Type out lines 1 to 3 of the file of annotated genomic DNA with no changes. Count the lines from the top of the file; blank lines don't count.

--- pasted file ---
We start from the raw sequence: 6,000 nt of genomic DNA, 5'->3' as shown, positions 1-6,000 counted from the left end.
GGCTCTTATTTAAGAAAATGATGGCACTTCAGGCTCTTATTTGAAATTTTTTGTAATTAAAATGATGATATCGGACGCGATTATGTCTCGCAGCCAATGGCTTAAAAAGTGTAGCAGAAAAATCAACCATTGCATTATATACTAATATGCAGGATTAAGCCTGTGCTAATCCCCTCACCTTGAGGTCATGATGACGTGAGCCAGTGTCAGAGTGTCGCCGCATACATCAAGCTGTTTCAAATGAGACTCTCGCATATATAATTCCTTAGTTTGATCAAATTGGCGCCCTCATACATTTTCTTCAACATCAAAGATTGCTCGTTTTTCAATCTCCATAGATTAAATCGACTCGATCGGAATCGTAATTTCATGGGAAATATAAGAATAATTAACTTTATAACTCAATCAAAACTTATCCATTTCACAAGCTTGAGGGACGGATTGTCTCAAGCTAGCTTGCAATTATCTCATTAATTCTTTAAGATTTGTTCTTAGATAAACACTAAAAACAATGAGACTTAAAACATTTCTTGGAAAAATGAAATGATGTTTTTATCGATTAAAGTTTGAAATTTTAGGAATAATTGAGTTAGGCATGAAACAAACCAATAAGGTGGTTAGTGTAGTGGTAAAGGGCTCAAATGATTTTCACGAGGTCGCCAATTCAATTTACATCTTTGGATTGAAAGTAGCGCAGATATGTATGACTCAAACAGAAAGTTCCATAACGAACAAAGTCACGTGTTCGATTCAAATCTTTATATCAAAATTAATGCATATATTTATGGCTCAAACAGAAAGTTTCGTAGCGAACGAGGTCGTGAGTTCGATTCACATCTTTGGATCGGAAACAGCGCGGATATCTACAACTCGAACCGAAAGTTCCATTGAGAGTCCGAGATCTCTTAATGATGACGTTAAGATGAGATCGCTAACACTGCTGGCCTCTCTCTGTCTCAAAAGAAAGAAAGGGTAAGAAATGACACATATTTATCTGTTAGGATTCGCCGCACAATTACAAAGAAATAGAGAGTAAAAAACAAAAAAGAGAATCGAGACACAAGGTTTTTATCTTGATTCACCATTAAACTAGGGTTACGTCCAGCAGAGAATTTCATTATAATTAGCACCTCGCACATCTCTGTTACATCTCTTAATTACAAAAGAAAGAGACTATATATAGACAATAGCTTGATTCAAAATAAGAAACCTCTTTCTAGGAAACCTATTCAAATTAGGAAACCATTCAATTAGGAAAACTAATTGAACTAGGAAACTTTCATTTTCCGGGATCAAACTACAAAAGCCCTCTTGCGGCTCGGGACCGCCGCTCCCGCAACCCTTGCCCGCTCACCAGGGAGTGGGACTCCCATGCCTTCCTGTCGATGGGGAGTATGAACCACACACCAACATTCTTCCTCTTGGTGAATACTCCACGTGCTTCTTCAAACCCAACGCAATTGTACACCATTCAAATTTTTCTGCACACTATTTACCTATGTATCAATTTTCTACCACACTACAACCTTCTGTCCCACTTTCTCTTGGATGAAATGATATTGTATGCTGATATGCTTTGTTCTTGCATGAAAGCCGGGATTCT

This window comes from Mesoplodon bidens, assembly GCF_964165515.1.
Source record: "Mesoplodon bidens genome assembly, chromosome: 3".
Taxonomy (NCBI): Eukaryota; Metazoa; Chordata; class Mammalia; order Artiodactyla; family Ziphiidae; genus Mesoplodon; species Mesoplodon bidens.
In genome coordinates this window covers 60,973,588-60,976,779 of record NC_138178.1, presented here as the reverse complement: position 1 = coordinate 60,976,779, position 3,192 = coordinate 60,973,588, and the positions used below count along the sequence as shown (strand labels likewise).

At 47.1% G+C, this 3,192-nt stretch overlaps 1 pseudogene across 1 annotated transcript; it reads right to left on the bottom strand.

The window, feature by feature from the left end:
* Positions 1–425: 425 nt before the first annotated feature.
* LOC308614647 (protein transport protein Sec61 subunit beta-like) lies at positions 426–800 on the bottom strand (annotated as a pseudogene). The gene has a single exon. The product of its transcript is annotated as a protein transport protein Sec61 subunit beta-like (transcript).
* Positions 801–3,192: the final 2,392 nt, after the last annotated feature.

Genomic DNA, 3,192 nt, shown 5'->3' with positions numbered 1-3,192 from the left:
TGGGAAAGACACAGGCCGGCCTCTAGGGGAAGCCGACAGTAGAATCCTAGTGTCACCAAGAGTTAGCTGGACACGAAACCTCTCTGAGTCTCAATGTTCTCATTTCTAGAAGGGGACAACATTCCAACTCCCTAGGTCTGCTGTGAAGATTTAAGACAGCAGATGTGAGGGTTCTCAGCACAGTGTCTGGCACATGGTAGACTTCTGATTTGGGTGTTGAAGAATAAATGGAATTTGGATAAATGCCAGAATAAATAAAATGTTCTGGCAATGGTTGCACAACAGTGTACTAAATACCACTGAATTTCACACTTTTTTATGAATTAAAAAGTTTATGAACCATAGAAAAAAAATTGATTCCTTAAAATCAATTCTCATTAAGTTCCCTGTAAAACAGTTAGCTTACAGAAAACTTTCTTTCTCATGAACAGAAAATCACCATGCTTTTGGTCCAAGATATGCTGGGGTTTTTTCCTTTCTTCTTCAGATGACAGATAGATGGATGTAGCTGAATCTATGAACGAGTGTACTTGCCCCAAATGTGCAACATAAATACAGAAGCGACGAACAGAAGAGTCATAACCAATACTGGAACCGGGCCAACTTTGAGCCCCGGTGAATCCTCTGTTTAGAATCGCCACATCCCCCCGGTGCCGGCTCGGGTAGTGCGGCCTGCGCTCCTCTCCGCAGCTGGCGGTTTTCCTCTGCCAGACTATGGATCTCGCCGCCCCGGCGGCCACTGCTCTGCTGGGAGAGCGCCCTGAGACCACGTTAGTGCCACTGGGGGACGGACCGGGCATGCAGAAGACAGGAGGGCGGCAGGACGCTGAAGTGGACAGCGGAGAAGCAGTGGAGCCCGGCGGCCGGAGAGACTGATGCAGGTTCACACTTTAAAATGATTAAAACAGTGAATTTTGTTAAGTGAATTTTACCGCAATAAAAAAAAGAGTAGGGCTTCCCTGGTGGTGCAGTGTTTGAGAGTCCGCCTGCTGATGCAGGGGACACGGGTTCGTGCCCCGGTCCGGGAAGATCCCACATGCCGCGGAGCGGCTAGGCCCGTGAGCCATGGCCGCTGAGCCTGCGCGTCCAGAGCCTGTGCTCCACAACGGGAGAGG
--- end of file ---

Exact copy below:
We start from the raw sequence: 6,000 nt of genomic DNA, 5'->3' as shown, positions 1-6,000 counted from the left end.
GGCTCTTATTTAAGAAAATGATGGCACTTCAGGCTCTTATTTGAAATTTTTTGTAATTAAAATGATGATATCGGACGCGATTATGTCTCGCAGCCAATGGCTTAAAAAGTGTAGCAGAAAAATCAACCATTGCATTATATACTAATATGCAGGATTAAGCCTGTGCTAATCCCCTCACCTTGAGGTCATGATGACGTGAGCCAGTGTCAGAGTGTCGCCGCATACATCAAGCTGTTTCAAATGAGACTCTCGCATATATAATTCCTTAGTTTGATCAAATTGGCGCCCTCATACATTTTCTTCAACATCAAAGATTGCTCGTTTTTCAATCTCCATAGATTAAATCGACTCGATCGGAATCGTAATTTCATGGGAAATATAAGAATAATTAACTTTATAACTCAATCAAAACTTATCCATTTCACAAGCTTGAGGGACGGATTGTCTCAAGCTAGCTTGCAATTATCTCATTAATTCTTTAAGATTTGTTCTTAGATAAACACTAAAAACAATGAGACTTAAAACATTTCTTGGAAAAATGAAATGATGTTTTTATCGATTAAAGTTTGAAATTTTAGGAATAATTGAGTTAGGCATGAAACAAACCAATAAGGTGGTTAGTGTAGTGGTAAAGGGCTCAAATGATTTTCACGAGGTCGCCAATTCAATTTACATCTTTGGATTGAAAGTAGCGCAGATATGTATGACTCAAACAGAAAGTTCCATAACGAACAAAGTCACGTGTTCGATTCAAATCTTTATATCAAAATTAATGCATATATTTATGGCTCAAACAGAAAGTTTCGTAGCGAACGAGGTCGTGAGTTCGATTCACATCTTTGGATCGGAAACAGCGCGGATATCTACAACTCGAACCGAAAGTTCCATTGAGAGTCCGAGATCTCTTAATGATGACGTTAAGATGAGATCGCTAACACTGCTGGCCTCTCTCTGTCTCAAAAGAAAGAAAGGGTAAGAAATGACACATATTTATCTGTTAGGATTCGCCGCACAATTACAAAGAAATAGAGAGTAAAAAACAAAAAAGAGAATCGAGACACAAGGTTTTTATCTTGATTCACCATTAAACTAGGGTTACGTCCAGCAGAGAATTTCATTATAATTAGCACCTCGCACATCTCTGTTACATCTCTTAATTACAAAAGAAAGAGACTATATATAGACAATAGCTTGATTCAAAATAAGAAACCTCTTTCTAGGAAACCTATTCAAATTAGGAAACCATTCAATTAGGAAAACTAATTGAACTAGGAAACTTTCATTTTCCGGGATCAAACTACAAAAGCCCTCTTGCGGCTCGGGACCGCCGCTCCCGCAACCCTTGCCCGCTCACCAGGGAGTGGGACTCCCATGCCTTCCTGTCGATGGGGAGTATGAACCACACACCAACATTCTTCCTCTTGGTGAATACTCCACGTGCTTCTTCAAACCCAACGCAATTGTACACCATTCAAATTTTTCTGCACACTATTTACCTATGTATCAATTTTCTACCACACTACAACCTTCTGTCCCACTTTCTCTTGGATGAAATGATATTGTATGCTGATATGCTTTGTTCTTGCATGAAAGCCGGGATTCT

This window comes from Mesoplodon bidens, assembly GCF_964165515.1.